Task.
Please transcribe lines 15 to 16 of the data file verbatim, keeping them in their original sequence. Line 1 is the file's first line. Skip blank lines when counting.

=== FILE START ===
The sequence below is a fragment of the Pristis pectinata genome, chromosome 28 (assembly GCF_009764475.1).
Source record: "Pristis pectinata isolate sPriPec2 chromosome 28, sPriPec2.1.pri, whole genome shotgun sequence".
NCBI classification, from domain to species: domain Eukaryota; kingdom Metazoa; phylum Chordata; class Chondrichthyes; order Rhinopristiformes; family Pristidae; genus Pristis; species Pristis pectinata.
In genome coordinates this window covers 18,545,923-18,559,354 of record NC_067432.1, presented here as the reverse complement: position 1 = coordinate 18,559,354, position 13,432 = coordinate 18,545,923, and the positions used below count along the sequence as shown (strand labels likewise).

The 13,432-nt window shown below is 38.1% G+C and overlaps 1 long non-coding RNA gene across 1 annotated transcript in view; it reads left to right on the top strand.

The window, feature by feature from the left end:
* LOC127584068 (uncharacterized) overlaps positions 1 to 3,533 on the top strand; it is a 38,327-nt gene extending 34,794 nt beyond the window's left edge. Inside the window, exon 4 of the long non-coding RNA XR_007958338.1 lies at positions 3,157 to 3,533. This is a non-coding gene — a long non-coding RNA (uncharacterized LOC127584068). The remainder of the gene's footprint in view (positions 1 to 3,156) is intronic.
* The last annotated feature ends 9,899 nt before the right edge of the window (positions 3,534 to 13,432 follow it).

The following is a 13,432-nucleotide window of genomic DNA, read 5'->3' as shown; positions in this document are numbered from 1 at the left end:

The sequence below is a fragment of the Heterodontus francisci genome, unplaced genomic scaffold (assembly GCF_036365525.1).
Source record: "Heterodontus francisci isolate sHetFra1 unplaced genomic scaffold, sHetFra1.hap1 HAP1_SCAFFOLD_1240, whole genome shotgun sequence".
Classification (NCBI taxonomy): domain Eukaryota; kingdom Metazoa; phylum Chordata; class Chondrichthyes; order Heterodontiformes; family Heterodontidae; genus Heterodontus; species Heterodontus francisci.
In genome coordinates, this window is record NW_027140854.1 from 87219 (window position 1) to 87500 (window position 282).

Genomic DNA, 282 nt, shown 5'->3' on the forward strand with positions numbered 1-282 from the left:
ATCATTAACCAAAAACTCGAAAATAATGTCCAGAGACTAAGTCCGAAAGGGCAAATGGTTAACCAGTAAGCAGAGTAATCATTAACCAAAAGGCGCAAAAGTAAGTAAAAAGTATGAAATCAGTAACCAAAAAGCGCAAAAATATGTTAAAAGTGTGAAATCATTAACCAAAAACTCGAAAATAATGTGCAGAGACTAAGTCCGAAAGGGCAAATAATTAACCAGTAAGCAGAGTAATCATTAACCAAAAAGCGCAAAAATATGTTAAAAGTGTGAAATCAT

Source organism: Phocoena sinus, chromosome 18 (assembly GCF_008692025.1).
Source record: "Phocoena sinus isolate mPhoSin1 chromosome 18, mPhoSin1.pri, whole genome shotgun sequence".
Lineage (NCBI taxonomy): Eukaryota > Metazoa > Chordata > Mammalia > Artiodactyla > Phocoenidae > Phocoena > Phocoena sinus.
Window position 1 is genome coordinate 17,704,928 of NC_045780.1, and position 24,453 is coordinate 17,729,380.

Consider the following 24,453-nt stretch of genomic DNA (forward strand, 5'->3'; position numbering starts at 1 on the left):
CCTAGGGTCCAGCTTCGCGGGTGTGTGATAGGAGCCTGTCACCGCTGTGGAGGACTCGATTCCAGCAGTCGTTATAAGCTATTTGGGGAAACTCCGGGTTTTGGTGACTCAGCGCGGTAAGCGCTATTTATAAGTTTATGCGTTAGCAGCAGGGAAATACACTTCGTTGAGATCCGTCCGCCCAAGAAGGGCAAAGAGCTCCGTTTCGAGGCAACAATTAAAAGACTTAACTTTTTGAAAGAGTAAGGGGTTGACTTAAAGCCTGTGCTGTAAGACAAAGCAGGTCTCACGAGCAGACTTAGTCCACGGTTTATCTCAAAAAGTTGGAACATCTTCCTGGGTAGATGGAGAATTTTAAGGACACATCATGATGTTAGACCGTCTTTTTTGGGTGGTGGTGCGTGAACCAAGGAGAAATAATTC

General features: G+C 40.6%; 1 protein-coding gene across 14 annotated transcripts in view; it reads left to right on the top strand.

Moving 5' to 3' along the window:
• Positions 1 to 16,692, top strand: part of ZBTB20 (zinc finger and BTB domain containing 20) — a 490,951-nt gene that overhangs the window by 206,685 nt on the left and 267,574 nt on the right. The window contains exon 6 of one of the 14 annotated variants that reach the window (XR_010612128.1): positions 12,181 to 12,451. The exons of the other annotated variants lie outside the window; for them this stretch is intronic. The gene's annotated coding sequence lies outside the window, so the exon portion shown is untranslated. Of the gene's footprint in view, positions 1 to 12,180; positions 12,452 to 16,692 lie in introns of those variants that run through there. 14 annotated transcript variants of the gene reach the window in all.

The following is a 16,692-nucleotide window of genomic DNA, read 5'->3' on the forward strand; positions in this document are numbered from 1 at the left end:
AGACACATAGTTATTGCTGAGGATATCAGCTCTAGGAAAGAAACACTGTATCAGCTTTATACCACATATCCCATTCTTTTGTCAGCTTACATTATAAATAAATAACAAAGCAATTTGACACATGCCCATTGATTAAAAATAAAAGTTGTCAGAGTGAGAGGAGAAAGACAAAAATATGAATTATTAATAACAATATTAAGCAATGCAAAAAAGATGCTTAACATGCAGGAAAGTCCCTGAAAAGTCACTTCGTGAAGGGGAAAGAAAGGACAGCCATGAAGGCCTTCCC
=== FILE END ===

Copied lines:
ATCATTAACCAAAAACTCGAAAATAATGTCCAGAGACTAAGTCCGAAAGGGCAAATGGTTAACCAGTAAGCAGAGTAATCATTAACCAAAAGGCGCAAAAGTAAGTAAAAAGTATGAAATCAGTAACCAAAAAGCGCAAAAATATGTTAAAAGTGTGAAATCATTAACCAAAAACTCGAAAATAATGTGCAGAGACTAAGTCCGAAAGGGCAAATAATTAACCAGTAAGCAGAGTAATCATTAACCAAAAAGCGCAAAAATATGTTAAAAGTGTGAAATCAT

Source organism: Phocoena sinus, chromosome 18 (assembly GCF_008692025.1).